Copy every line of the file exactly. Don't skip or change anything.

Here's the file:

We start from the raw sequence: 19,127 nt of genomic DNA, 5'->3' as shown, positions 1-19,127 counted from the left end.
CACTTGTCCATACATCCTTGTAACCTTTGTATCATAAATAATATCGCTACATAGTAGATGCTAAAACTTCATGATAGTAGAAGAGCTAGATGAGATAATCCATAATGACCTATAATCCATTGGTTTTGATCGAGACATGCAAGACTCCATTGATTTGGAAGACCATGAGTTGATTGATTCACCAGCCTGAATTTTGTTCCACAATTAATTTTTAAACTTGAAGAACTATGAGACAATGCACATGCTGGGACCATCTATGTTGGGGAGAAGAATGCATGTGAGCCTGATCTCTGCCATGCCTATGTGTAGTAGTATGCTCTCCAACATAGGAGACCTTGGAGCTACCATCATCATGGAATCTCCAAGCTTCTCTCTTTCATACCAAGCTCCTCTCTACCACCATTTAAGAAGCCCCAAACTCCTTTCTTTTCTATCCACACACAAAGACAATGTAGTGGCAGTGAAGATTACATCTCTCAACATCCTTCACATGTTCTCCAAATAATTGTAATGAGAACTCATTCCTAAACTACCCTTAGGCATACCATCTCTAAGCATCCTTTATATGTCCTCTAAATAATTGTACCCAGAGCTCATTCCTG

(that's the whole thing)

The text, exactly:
We start from the raw sequence: 19,127 nt of genomic DNA, 5'->3' as shown, positions 1-19,127 counted from the left end.
CACTTGTCCATACATCCTTGTAACCTTTGTATCATAAATAATATCGCTACATAGTAGATGCTAAAACTTCATGATAGTAGAAGAGCTAGATGAGATAATCCATAATGACCTATAATCCATTGGTTTTGATCGAGACATGCAAGACTCCATTGATTTGGAAGACCATGAGTTGATTGATTCACCAGCCTGAATTTTGTTCCACAATTAATTTTTAAACTTGAAGAACTATGAGACAATGCACATGCTGGGACCATCTATGTTGGGGAGAAGAATGCATGTGAGCCTGATCTCTGCCATGCCTATGTGTAGTAGTATGCTCTCCAACATAGGAGACCTTGGAGCTACCATCATCATGGAATCTCCAAGCTTCTCTCTTTCATACCAAGCTCCTCTCTACCACCATTTAAGAAGCCCCAAACTCCTTTCTTTTCTATCCACACACAAAGACAATGTAGTGGCAGTGAAGATTACATCTCTCAACATCCTTCACATGTTCTCCAAATAATTGTAATGAGAACTCATTCCTAAACTACCCTTAGGCATACCATCTCTAAGCATCCTTTATATGTCCTCTAAATAATTGTACCCAGAGCTCATTCCTG